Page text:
David Bourget (Western Ontario)
David Chalmers (ANU, NYU)
Rafael De Clercq
Jack Alan Reynolds
Learn more about PhilPapers
The purpose of the patent system is to provide incentives for the development of new and useful products and processes. Such products and processes are generally referred to as ‘inventions’. Whilst patents have historically been sought and granted for mechanical and chemical inventions only, the biotechnology revolution of the last 30 years has radically changed this by precipitating a mass of patent applications in respect of living and biological matter. Applications of this nature have forced a re-examination by courts and policy makers of traditional understandings of what can be patented. In particular, they have forced consideration of the extent (if any) to which life and nature can be viewed as ‘inventions’ so as to be capable of supporting a patent. In considering this question the central guiding principle has been the distinction, on which all of patent law is said to rest, between man-made inventions on the one hand and discoveries of nature on the other.
|Keywords||No keywords specified (fix it)|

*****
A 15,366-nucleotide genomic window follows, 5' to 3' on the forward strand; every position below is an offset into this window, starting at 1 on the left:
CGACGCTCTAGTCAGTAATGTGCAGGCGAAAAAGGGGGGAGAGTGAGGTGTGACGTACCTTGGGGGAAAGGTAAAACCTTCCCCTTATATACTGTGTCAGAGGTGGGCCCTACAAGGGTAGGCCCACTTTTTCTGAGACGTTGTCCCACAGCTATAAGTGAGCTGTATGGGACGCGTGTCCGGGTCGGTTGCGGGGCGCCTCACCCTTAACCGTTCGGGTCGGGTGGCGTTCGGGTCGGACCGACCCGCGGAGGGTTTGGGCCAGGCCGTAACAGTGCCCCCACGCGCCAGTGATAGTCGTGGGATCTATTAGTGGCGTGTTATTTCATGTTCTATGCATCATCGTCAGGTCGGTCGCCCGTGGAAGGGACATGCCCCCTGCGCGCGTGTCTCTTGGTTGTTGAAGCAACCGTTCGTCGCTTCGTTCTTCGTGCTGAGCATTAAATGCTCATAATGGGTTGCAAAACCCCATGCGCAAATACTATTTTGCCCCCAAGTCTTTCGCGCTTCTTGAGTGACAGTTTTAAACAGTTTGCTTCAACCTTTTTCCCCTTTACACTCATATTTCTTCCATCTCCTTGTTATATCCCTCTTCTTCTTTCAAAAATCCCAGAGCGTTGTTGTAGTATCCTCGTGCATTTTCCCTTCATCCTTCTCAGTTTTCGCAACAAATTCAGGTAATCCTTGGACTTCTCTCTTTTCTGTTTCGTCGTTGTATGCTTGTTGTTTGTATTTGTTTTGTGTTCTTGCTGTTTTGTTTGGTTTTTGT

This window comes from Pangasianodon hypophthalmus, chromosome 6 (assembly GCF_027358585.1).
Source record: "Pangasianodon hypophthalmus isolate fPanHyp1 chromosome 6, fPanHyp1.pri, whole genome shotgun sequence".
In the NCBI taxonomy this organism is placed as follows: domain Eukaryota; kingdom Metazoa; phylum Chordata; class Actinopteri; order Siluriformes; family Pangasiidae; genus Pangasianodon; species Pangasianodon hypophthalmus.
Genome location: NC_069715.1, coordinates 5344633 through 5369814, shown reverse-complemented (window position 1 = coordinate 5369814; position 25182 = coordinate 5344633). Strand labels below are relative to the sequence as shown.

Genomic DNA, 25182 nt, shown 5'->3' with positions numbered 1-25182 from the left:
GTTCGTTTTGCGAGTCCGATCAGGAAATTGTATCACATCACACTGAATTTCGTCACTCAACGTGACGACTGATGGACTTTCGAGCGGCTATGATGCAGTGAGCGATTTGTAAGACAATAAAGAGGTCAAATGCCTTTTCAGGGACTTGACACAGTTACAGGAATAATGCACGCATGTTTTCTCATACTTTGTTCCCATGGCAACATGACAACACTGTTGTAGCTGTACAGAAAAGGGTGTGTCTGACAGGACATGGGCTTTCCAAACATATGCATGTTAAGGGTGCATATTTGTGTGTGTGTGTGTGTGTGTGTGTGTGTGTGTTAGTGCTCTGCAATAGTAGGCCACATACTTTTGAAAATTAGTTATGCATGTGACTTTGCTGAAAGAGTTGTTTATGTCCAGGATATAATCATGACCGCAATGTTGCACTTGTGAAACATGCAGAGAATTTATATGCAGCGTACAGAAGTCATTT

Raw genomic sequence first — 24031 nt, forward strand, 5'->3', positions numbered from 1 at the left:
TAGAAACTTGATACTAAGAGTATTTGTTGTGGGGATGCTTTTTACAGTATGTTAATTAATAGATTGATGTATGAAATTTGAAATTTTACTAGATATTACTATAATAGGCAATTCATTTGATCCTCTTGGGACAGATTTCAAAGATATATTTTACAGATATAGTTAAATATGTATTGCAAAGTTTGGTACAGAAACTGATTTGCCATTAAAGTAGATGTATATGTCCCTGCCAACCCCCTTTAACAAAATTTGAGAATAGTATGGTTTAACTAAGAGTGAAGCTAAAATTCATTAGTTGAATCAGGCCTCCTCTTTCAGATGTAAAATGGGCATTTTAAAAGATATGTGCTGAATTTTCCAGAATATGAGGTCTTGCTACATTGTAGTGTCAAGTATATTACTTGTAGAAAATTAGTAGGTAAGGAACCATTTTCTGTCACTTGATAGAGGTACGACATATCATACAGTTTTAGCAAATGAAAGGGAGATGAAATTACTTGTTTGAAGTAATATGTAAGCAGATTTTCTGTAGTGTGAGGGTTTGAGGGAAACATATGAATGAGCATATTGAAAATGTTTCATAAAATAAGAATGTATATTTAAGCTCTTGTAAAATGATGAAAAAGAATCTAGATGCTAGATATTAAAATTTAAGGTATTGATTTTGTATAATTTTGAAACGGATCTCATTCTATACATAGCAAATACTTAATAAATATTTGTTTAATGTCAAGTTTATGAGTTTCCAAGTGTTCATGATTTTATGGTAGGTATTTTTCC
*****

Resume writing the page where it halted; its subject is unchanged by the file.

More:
|Categories||categorize this paper)|
Setup an account with your affiliations in order to access resources via your University's proxy server
Configure custom proxy (use this if your affiliation does not provide a proxy)
|Through your library||
References found in this work BETA
No references found.
Citations of this work BETA
No citations found.
Similar books and articles
Rafał Witek (2005). Ethics and Patentability in Biotechnology. Science and Engineering Ethics 11 (1):105-111.
R. Stephen Crespi (2005). Ethico-Legal Issues in Biomedicine Patenting: A Patent Professional Viewpoint. Science and Engineering Ethics 11 (1):117-136.
Odin Kroeger (2011). Why Are Software Patents so Elusive? A Platonic Approach. Masaryk University Journal of Law and Technology 5 (1):57-70.
Joachim Henkel & Florian Jell, Alternative Motives to File for Patents: Defensive Publishing in the Patent System.
R. Stephen Crespi (2000). An Analysis of Moral Issues Affecting Patenting Inventions in the Life Sciences: A European Perspective. Science and Engineering Ethics 6 (2):157-180.
Justine Pila (2009). Chemical Products and Proportionate Patents Before and After Generics V Lundbeck. King's Law Journal 20:1-38.
Svenja Sethmann & Franz-Joséf Zimmer (2005). The Immoral Gene: Does It Really Exist? Science and Engineering Ethics 11 (1):97-104.
Ramona Albin (2010). Patents, Innovation, and Privatization. Science and Engineering Ethics 16 (4):777-781.
Added to index2011-02-03
Total downloads19 ( #83,261 of 1,096,245 )
Recent downloads (6 months)1 ( #218,857 of 1,096,245 )
How can I increase my downloads?